|(photo: Heidi Ross)
Christine French Cully is the editor-in-chief of Highlights for Children. She is also the company's chief purpose officer, which entails growing awareness and implementation of Highlights' purpose, core beliefs and values. Cully spent 15 years in children's publishing before joining Highlights in 1994. Dear Highlights, a compilation of children's letters, editors' responses and commentary, was just published by Highlights Press.
What was the inspiration behind creating and compiling Dear Highlights?
This is a book we've long dreamed of publishing. We respond to every child who takes the time to send us a letter, e-mail, drawing, poem or story. Over our 75-year history, we've received more than two million pieces of correspondence from kids.
All this mail beautifully informs our work by deepening our understanding of childhood. Over the decades, kids have written to us as if we are a dear, trusted friend. When we encourage kids to share their thoughts and feelings, and when we listen with empathy, kids feel heard and seen. We hope this book will elevate kids' voices and remind grown-ups of the importance of leaning in to listen and learn.
How did you decide which letters/topics to include in the book?
Because the book is both a look at childhood today and a kind of time capsule looking back over 75 years, we looked for a sampling of letters from every decade of our history. We aimed for a selection of letters that represented the wide variety of subjects kids write about--universal concerns related to friends, family, and school, as well as serious concerns that are less frequently discussed but nevertheless very real in the lives of some children. We also selected letters that give us clues about how kids are thinking about the larger world--the societal changes that affect them and significant historical events. And, of course, we wanted to represent the letters of both boys and girls.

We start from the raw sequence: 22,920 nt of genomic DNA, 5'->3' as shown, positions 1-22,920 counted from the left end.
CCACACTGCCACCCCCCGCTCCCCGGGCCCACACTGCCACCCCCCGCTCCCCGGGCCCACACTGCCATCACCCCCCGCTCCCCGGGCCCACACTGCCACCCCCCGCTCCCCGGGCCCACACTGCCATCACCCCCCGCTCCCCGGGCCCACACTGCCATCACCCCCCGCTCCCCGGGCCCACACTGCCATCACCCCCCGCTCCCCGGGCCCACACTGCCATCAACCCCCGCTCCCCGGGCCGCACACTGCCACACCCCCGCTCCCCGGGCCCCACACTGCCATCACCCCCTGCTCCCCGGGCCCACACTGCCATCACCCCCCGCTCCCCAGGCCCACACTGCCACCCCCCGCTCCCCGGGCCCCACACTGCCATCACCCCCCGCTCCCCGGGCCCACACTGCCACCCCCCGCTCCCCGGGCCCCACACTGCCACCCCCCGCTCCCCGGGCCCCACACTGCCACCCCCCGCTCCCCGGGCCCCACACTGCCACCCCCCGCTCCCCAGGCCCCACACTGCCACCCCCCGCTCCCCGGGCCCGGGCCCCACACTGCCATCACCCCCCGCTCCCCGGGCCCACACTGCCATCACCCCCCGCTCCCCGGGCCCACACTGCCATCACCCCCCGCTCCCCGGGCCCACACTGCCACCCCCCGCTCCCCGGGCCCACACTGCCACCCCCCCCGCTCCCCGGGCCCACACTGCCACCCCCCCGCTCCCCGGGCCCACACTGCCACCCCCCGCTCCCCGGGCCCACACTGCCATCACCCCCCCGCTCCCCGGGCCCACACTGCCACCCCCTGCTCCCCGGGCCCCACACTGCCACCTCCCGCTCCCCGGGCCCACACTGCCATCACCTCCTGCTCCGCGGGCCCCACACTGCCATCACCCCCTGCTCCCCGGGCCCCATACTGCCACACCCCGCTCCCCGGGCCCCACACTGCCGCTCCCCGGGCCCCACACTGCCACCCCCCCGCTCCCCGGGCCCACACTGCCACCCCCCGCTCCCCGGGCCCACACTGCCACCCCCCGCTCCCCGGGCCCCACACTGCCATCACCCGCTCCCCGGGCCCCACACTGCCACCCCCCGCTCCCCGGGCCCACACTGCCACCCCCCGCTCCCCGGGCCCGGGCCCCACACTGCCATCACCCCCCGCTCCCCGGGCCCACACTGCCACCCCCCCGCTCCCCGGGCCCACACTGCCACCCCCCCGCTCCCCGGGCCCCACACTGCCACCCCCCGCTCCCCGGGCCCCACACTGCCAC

What have you learned from all these years of reading and responding to children's letters?
Our main conclusion is that most young children yearn for more moments when the grown-ups they love are fully present and listening with empathy and curiosity. They crave connection.
We've also learned that no matter how loving and attentive their family is, a child can find it difficult to confide in a parent. Sometimes kids withhold because they don't wish to hurt the parent's feelings or give a parent cause to worry. Some kids simply feel safer writing down their thoughts and big feelings--or drawing a picture to convey those thoughts. We've come to appreciate how willingly and bravely kids will share their concerns if they feel safe. And that safety comes from warm, responsive, trusting relationships.
We hope this book reminds parents that we must behave intentionally to create that kind of safety. When we do, we say to kids, "You matter. And what you think and feel matters." When kids feel they matter, they grow in confidence and develop a sense of self and a feeling of belonging. And that puts them on the path to becoming people who will make a more empathetic and optimistic world for us all.
What has shifted over the years as children have written to Highlights? What has stayed the same?
Although the world has changed tremendously in the last 75 years, kids haven't really changed that much. They want to know how to get along with family members, friends and teachers. They ask for tips on doing well in school and breaking bad habits. They ask for advice on how to achieve their goals and how to think about current events. The details in their letters vary, of course. But the fundamental questions are very much the same. Kids still want to feel they belong. They still want to be the best version of themselves. And they still look for guidance and support from their grown-ups.